The Emancipated Earth
Ecuador’s constitution grants rights to nature. It’s time for the world to follow suit.
image by DEA / G. COZZI
Save for land in Antarctica, the terrestrial earth is entirely owned: Considered property, it has no rights of its own. For centuries humans have capitalized on this point of view, using and abusing nature—that is, natural resources—as they’ve seen fit.
This proprietary outlook might soon be displaced, and not a day too soon, given its complicity in our present environmental quagmire. In September 2008, the citizens of Ecuador approved the world’s first constitution to extend inalienable rights to nature. In the South American country, “Nature, or Pachamama . . . [now] has the right to exist, persist, maintain and regenerate its vital cycles, structure, functions and its processes in evolution.”
Ecuador’s policy makers received assistance structuring the groundbreaking eco-provisions from the Community Environmental Legal Defense Fund (CELDF), a U.S.-based nonprofit that’s helped municipalities in several U.S. states enact similar “right of nature” laws. The concept is simple but inspired: Give nature rights, so that people can defend them—instead of going after eco-violators for bureaucratic infractions.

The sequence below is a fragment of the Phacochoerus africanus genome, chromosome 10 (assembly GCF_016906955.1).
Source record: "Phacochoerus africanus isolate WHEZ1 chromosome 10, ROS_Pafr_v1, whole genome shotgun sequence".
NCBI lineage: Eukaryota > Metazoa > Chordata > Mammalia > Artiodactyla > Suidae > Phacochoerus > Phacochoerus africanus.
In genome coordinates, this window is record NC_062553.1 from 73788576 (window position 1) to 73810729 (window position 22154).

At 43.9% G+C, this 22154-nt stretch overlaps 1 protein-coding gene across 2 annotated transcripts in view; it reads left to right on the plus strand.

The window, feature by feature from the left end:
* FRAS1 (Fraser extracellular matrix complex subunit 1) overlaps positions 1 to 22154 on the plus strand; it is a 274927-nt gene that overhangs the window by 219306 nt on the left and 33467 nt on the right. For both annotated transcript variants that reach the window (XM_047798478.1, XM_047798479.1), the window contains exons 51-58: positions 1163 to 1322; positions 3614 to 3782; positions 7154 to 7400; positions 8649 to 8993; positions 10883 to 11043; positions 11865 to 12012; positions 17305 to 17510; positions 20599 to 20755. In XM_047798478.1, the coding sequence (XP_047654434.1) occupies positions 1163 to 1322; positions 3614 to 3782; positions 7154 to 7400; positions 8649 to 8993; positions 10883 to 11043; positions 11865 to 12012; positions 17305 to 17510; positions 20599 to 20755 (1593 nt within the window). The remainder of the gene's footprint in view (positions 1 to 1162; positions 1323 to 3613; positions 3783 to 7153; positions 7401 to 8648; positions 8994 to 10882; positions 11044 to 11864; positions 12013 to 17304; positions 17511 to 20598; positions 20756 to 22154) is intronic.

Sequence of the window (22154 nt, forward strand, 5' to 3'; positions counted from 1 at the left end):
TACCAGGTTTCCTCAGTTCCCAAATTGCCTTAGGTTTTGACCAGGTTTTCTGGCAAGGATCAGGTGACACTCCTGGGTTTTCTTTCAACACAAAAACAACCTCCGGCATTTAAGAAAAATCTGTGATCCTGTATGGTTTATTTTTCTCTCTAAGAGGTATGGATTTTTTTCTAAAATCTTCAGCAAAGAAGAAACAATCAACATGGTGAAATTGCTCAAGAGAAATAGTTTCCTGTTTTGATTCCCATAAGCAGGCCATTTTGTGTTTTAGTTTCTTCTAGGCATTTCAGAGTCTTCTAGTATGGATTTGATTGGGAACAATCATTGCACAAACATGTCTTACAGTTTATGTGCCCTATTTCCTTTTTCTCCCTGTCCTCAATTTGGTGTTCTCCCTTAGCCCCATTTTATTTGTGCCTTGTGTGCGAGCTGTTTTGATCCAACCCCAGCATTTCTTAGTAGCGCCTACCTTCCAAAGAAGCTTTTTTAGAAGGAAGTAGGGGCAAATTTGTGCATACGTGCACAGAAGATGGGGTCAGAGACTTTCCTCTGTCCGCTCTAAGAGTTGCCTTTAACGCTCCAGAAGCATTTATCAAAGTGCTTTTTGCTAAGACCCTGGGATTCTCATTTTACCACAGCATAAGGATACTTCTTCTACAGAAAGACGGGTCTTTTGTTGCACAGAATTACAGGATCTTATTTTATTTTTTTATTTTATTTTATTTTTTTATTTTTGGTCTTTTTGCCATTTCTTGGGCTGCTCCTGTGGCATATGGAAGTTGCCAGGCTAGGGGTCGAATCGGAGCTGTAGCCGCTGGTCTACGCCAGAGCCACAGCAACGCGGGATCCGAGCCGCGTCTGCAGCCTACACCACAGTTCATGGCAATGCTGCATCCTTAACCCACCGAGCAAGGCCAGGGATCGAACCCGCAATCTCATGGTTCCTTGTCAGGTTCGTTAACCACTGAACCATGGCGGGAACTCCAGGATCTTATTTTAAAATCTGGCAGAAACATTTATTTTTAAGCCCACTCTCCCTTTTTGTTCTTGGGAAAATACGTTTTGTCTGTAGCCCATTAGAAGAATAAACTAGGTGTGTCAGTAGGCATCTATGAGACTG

Most contemporary law treats nature as property and favors the proprietor, merely limiting the destruction of nature, rather than prohibiting it for nature’s own sake. “Environmentalists are seldom seen as activists fighting to uphold fundamental rights, but rather as criminals who infringe upon the property rights of others,” environmental attorney Cormac Cullinan writes in Orion (Jan.-Feb. 2008).
As for how to uphold Pachamama’s new rights, it’s too early to say. “This is uncharted territory,” CELDF associate director Mari Margil says. “It takes generations to figure out how to interpret and implement [a] constitution to secure the rights of the people and entities it is meant to protect.”
Ecuador has only just begun that interpretive process. In January, reports In These Times (March 2009), the Confederation of Indigenous Nationalities of Ecuador and regional campesino movements tested the possibilities, invoking the constitution in an attempt to block expanded foreign mining.
A government that exists to protect the whole biological community would need to “prohibit humans from driving other species to extinction or deliberately destroying the function of major ecosystems,” according to Orion’s Cullinan. One strategy is to appoint legal guardians to nature—the same way adults represent infants.
Adopting Ecuador’s constitutional approach in many countries would require nothing short of “a fundamental change in both the legal and cultural atmosphere,” Margil says. The prevailing view that nature is property is deeply rooted in the Abrahamic tradition of monotheistic faiths, which include Christianity, Islam, and Judaism. This tradition shaped an understanding of nature as a divine gift to be dominated for the benefit of humankind. This is not, however, the only way to conceptualize the natural world.